Why You Need a Work Sponsor

Work SponsorWe have all been told the importance of having a mentor at work, someone who gives you career (and sometimes personal) advice.  Mentors help you work through your issues and act as a sounding board when you’re having a real tough day, or not sure how to handle a particular situation.  A mentor is someone who has had some experience within the same industry and company, who helps you learn more about your role and how you can successfully progress through your career journey.

Sometimes, however, this relationship is not enough.  What if you are seeking a new position?  What if you want to be next in line for a promotion?  Who will speak up for you?  A mentor does not usually play this role.  This is where a sponsor comes in to play.

Is a mentor enough?  If you want that job or promotion, you might need a sponsor.

Mentors are clearly a valuable resource and many companies have formal mentoring programs. Sponsorship is a newer term that is popping up throughout the business world.  So what exactly is a sponsor? They go beyond giving feedback and advice to use their influence to help you propel your career.

Ideally a sponsor is higher up in your company than your manager or boss.  Your sponsor may be in an executive level position.  He or she is someone who has influence.  Your sponsor is that person who will actively advocate for you, when you are not there to vouch for yourself.  They will campaign for you to get to the top of the promotion list and/or high potential list.

“Everyone’s heard of the importance of having a mentor who gives advice and how to develop, but a sponsor helps you get ahead,” says Christine Silva, director of research at Catalyst, the leading nonprofit membership organization expanding opportunities for women in business. “He or she is someone who’s senior in your organization who will advocate on your behalf for development and promotion opportunities.”

Minorities and women can especially benefit from obtaining a sponsor.  A Catalyst survey showed that women with just a mentor are less likely to get promoted than those who have a sponsor (Read: Why Men Get More Promotions Than Women).

Other research shows that minorities tend to leave organizations when they do not feel that they have someone to advocate for them for advancement opportunities.  Minorities are frequently left out of relationships with the dominant members of an organization’s power structure who could provide needed career advice.  In a survey conducted by the National Black Chamber of Commerce, 34% of people of color said they would have very likely stayed at their job if their employer had offered better managers who recognized their abilities.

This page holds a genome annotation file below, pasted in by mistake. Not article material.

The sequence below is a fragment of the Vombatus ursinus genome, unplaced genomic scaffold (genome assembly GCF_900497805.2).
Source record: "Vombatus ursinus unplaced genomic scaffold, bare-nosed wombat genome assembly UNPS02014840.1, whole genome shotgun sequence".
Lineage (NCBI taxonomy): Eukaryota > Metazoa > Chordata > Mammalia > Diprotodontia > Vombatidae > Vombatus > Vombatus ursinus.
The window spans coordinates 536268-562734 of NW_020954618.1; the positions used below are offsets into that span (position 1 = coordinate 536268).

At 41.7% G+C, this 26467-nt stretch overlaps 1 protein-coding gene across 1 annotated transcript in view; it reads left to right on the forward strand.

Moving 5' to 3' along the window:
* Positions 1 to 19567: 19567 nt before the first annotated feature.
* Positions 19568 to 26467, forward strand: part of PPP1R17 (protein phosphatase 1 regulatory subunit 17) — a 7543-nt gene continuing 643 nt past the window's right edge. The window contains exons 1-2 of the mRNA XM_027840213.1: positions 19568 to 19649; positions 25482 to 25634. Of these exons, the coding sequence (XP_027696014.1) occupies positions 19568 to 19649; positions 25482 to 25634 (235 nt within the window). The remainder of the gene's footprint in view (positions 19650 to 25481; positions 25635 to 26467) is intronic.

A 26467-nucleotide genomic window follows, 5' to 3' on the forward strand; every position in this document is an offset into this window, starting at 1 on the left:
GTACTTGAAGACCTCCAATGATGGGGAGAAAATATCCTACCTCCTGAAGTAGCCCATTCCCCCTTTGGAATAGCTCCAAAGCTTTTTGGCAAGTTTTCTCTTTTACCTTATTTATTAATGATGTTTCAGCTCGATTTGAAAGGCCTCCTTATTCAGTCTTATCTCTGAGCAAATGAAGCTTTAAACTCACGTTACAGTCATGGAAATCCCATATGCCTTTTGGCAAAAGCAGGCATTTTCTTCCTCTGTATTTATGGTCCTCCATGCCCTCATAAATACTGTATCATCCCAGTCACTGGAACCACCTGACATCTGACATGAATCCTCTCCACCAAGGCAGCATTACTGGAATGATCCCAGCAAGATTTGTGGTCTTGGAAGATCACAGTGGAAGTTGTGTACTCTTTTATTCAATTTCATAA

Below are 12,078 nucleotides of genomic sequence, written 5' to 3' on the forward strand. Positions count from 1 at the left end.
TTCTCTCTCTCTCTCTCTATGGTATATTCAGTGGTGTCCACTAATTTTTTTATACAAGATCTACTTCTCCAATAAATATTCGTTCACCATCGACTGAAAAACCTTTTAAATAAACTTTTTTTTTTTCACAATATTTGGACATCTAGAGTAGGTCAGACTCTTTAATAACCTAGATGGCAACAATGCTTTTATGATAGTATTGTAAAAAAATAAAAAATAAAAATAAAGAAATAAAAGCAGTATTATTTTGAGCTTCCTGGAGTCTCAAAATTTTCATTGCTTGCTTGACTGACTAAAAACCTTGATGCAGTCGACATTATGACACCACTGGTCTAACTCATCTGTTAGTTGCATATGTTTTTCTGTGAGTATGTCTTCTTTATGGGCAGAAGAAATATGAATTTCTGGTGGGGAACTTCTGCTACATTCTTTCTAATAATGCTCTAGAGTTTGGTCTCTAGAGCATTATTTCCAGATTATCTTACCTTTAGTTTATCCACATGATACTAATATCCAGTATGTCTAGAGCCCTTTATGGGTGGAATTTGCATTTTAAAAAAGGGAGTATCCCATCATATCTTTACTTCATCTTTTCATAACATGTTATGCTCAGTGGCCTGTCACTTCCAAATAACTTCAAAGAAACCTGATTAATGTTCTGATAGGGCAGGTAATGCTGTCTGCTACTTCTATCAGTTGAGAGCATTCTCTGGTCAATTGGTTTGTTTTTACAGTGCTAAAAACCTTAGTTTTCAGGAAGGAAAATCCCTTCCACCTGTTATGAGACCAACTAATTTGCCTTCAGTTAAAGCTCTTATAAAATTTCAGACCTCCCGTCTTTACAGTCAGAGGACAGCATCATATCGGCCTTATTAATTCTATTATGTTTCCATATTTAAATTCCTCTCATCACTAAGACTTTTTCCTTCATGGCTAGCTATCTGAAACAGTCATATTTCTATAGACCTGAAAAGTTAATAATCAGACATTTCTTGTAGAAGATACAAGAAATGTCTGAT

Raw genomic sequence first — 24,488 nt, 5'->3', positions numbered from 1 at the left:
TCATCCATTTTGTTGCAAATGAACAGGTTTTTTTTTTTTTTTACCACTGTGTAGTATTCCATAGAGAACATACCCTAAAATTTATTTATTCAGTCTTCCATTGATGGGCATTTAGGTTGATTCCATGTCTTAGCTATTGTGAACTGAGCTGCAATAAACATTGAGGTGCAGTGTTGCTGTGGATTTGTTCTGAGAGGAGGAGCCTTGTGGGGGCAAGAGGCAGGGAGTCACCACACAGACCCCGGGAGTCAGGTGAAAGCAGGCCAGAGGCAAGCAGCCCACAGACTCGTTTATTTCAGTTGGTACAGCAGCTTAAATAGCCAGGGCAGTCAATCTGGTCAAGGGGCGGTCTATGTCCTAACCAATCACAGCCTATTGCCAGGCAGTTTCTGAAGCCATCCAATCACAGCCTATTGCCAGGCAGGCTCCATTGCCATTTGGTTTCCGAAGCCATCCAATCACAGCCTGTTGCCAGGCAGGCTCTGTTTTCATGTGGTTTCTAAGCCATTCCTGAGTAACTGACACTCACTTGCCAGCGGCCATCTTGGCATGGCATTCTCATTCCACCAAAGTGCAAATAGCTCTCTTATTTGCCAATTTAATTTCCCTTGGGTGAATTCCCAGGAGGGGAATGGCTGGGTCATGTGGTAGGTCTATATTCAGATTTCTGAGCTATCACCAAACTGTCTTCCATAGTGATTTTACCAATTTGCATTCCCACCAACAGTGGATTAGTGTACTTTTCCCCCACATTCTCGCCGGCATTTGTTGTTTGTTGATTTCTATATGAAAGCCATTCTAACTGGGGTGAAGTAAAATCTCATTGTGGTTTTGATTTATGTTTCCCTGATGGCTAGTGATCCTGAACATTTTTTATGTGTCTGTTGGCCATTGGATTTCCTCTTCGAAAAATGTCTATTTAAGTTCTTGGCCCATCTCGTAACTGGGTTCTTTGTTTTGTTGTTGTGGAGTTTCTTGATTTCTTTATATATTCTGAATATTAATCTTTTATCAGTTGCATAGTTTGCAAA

A mentor and a sponsor can be one in the same person.  However, a sponsor may be less accessible than a mentor because they are higher up in the organization.  You may not be able to reach them as easily as you would your mentor.  Therefore, you should consider having both a work mentor and a work sponsor.

So how do you find a sponsor?

This can be tricky. If you are not viewed as a high potential candidate, it may be difficult to secure a sponsor. Some companies do not reveal that they have “sponsorships” even to the individuals being sponsored.  You might want to discuss your desire for a sponsor with your boss, mentor or even your HR representative.  HR might be able to share if the company has a formal sponsorship program.  If you are getting vibes that it may not be the right time or that you need more experience, you might want to gather more information to understand what would need to do to qualify for a sponsor.

That being said the ideal sponsor is someone who is influential within the organization (a key decision maker).  You will need to be visible to top leadership to be considered for sponsorship and your accomplishments must exceed expectations.

You really want someone to want to sponsor you…to come to you and suggest a sponsorship relationship.  If you don’t think that will occur, it is ok for you to seek out a sponsor but you must do this very carefully by cultivating a relationship with the potential sponsor. You cannot just approach a senior leader and say: “Hey, I am looking for a sponsor. Would you consider me?”  It will take time to build a relationship and prove that you are sponsorship material.

Do you have a mentor or sponsor?  How have they helped you succeed in your career?  Tell us in the comments below.

Go for it!

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